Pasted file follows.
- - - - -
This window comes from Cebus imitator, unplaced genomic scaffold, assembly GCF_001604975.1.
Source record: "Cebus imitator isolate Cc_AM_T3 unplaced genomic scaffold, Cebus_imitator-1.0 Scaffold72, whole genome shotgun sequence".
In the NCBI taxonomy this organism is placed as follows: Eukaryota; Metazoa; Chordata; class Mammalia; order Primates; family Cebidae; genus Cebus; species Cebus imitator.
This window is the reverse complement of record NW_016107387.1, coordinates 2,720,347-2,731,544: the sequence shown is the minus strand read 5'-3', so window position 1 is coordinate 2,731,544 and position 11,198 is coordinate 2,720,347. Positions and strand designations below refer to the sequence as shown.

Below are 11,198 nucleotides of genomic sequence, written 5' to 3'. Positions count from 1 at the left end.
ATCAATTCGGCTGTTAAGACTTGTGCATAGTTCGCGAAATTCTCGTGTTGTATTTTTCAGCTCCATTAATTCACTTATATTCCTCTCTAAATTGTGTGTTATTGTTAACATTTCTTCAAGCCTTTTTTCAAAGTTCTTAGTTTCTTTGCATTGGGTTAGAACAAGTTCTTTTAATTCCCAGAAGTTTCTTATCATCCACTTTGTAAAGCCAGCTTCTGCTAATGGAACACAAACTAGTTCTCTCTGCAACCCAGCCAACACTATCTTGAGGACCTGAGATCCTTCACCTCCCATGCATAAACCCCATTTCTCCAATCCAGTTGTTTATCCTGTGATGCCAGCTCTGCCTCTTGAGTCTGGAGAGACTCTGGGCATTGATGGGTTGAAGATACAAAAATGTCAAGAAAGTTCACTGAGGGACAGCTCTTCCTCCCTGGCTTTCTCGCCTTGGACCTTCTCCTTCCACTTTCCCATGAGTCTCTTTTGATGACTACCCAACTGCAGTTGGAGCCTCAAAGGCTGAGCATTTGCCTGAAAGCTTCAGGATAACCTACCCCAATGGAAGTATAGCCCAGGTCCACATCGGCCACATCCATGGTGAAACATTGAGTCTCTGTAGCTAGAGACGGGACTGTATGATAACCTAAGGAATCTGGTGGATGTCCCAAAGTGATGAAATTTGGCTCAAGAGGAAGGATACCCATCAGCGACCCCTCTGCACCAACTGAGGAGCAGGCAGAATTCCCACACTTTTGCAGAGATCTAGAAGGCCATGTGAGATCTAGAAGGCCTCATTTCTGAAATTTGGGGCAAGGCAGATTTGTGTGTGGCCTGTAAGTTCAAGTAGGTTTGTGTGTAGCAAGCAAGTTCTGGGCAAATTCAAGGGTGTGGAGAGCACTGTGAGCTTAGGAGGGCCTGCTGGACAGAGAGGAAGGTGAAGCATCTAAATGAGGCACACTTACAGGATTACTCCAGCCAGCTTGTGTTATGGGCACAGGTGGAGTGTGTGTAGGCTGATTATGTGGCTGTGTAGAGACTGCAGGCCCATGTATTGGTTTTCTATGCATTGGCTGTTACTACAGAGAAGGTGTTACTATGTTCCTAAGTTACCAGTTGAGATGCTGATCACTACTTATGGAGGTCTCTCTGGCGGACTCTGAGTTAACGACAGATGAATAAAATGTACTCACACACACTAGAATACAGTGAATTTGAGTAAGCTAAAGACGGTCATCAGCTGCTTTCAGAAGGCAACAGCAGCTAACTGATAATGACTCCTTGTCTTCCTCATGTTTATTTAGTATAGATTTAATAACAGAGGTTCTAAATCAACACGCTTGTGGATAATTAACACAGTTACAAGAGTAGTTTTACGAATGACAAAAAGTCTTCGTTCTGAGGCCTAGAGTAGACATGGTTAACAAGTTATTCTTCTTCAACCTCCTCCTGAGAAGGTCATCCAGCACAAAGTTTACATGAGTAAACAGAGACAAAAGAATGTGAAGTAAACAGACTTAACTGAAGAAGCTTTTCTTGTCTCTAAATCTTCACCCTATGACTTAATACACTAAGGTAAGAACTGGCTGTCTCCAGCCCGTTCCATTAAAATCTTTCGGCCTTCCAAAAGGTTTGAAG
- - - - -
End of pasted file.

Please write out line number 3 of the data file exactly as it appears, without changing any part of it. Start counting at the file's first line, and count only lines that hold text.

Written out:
In the NCBI taxonomy this organism is placed as follows: Eukaryota; Metazoa; Chordata; class Mammalia; order Primates; family Cebidae; genus Cebus; species Cebus imitator.